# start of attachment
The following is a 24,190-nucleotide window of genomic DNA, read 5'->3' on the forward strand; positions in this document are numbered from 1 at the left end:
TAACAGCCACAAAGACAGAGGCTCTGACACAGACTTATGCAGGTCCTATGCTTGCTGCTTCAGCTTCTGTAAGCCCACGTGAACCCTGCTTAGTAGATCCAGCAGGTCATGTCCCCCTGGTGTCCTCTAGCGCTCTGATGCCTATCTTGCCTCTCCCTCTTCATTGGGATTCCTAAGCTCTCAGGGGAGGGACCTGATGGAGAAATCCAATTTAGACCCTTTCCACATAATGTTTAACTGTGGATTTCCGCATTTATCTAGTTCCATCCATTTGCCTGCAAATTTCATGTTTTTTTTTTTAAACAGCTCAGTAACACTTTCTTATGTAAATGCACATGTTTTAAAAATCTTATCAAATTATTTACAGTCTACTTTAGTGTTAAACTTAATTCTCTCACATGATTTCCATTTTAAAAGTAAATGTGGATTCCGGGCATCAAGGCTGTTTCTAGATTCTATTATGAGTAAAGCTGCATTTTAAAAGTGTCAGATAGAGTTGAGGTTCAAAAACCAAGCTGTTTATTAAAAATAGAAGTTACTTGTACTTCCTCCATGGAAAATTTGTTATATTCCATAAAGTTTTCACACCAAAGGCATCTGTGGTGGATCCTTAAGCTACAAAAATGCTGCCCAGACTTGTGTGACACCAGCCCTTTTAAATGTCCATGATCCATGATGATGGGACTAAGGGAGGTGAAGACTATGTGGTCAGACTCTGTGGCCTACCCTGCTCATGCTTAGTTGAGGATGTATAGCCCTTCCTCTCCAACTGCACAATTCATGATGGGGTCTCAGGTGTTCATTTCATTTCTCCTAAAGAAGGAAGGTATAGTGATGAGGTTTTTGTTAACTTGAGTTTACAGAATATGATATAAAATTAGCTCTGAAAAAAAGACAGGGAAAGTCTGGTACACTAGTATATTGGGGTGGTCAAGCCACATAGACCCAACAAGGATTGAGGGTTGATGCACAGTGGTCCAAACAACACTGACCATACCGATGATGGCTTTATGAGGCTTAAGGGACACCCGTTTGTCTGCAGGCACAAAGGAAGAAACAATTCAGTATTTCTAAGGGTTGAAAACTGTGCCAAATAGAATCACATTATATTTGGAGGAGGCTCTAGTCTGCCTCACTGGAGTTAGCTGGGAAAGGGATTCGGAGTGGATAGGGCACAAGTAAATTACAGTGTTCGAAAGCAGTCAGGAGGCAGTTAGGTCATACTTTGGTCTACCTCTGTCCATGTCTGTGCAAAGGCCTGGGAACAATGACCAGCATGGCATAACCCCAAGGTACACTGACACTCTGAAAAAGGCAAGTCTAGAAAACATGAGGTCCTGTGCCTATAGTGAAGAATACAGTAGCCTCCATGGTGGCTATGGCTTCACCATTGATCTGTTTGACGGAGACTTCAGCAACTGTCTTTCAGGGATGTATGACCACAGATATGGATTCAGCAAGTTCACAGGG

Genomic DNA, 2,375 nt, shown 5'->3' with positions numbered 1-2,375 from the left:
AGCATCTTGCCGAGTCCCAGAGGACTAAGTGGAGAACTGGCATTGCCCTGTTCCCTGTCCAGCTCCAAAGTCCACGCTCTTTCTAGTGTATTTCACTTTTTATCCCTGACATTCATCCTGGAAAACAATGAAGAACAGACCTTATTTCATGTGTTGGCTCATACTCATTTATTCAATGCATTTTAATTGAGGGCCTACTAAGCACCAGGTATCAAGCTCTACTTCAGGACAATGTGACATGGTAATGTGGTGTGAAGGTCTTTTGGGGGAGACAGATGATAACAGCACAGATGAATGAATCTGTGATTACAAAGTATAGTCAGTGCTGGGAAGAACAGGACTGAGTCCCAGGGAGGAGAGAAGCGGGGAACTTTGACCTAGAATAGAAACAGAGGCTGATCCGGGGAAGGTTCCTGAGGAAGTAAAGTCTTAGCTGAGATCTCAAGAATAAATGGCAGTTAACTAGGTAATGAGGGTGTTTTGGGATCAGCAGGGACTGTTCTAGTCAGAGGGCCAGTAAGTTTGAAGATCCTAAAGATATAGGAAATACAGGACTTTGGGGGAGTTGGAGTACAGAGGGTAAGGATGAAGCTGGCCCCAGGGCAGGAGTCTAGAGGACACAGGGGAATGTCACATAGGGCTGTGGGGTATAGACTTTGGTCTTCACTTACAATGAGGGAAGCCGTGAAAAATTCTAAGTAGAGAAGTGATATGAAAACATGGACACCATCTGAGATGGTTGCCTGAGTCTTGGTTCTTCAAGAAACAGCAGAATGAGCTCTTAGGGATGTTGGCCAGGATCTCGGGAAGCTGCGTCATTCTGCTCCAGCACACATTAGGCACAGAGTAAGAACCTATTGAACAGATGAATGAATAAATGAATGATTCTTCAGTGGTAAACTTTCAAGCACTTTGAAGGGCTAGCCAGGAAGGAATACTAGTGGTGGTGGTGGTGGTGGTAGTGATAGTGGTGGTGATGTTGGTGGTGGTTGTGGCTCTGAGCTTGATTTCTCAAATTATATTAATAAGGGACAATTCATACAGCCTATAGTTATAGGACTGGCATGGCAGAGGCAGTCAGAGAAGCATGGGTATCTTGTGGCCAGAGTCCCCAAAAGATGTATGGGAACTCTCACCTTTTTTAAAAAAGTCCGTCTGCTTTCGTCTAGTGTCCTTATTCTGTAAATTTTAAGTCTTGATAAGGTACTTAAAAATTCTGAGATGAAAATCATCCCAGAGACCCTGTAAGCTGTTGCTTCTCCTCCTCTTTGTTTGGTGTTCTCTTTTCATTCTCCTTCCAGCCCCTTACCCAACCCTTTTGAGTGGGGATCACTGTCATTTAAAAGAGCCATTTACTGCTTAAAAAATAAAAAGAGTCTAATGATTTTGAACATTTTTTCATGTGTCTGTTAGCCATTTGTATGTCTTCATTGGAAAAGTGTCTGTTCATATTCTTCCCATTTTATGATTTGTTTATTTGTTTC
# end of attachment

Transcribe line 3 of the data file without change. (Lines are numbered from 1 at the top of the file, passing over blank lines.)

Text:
Genomic DNA, 2,375 nt, shown 5'->3' with positions numbered 1-2,375 from the left: